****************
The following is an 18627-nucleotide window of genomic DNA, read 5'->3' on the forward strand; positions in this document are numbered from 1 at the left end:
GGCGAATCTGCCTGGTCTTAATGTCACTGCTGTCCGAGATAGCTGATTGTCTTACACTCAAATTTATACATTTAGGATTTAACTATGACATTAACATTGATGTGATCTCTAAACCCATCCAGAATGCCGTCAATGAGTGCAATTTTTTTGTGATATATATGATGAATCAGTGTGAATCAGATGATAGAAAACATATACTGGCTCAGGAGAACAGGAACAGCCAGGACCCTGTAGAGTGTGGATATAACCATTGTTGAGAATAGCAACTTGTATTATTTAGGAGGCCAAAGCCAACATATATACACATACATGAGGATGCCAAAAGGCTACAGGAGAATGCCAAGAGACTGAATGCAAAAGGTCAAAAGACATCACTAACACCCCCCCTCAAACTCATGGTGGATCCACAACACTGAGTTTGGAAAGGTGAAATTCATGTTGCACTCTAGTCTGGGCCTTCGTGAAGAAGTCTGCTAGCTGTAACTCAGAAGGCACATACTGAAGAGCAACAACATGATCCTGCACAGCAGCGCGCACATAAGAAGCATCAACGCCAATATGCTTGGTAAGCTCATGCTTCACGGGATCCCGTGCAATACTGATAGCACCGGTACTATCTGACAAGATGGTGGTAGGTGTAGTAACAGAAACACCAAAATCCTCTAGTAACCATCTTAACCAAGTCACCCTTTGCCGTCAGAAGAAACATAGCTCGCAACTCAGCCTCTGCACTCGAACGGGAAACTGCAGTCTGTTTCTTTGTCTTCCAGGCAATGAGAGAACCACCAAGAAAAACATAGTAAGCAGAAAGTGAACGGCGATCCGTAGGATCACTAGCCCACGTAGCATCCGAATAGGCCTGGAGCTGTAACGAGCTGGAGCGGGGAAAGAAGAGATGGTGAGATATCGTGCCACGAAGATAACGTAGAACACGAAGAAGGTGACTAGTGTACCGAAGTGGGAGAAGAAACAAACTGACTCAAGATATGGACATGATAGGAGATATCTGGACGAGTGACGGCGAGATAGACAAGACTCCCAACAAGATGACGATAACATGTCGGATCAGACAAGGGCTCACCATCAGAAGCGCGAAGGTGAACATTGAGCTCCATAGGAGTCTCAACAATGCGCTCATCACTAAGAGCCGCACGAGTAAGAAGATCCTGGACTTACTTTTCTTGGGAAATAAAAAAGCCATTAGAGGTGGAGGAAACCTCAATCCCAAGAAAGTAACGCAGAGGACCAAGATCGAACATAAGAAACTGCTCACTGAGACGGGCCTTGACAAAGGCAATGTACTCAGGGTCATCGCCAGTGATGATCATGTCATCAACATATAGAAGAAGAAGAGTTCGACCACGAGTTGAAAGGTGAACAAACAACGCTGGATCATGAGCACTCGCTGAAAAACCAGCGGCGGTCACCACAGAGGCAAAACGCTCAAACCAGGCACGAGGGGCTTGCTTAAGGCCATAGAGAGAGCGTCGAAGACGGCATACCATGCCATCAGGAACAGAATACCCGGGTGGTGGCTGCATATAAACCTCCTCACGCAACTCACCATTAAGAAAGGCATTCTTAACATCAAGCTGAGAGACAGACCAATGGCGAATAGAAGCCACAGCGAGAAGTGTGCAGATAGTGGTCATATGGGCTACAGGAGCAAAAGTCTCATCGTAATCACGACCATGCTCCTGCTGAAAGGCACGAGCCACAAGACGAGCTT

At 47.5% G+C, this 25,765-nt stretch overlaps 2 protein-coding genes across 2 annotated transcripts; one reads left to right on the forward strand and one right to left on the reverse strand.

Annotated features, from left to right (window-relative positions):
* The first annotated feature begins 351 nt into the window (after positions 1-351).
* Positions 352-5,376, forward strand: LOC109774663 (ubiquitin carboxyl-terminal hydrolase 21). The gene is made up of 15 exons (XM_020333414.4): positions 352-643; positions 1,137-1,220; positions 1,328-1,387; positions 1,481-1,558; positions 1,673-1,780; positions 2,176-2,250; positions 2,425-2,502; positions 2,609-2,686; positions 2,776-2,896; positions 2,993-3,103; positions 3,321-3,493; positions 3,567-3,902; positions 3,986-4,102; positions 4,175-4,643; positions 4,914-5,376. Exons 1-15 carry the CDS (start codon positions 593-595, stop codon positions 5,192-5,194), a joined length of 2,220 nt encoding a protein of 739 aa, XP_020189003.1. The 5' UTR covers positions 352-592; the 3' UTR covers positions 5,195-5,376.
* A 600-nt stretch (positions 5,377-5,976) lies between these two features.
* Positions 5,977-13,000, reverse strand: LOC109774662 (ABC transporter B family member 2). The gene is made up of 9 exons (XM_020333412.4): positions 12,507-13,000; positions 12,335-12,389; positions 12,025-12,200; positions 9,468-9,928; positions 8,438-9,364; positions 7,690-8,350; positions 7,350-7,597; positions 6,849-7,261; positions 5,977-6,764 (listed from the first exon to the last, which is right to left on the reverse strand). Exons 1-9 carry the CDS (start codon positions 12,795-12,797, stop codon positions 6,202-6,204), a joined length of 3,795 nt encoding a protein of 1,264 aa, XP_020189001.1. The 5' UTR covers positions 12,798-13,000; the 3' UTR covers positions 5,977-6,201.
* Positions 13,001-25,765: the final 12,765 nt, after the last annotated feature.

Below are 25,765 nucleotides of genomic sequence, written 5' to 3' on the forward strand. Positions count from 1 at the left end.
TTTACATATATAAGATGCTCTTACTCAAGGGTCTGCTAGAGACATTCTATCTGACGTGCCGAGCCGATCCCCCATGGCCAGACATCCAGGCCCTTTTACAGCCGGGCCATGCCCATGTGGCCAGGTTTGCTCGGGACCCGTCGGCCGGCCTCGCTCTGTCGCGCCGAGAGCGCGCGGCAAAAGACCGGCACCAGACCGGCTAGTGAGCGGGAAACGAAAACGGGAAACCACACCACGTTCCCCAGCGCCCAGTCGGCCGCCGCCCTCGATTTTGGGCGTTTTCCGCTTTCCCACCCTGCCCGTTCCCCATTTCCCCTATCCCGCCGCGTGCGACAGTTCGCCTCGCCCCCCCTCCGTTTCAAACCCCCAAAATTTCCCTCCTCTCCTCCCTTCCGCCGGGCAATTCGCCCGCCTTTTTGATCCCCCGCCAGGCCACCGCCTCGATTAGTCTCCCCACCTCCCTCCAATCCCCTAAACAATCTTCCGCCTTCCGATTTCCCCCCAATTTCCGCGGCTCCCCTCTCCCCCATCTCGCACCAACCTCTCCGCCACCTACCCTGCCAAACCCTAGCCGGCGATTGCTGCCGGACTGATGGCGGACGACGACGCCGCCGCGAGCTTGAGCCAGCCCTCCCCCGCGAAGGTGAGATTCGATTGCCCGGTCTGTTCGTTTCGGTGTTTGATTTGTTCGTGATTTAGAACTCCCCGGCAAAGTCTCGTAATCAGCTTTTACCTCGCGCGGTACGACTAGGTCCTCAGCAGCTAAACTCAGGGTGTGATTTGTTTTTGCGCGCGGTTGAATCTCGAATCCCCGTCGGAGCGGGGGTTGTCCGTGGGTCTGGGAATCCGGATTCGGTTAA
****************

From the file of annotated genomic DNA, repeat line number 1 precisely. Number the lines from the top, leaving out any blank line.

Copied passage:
The following is an 18627-nucleotide window of genomic DNA, read 5'->3' on the forward strand; positions in this document are numbered from 1 at the left end: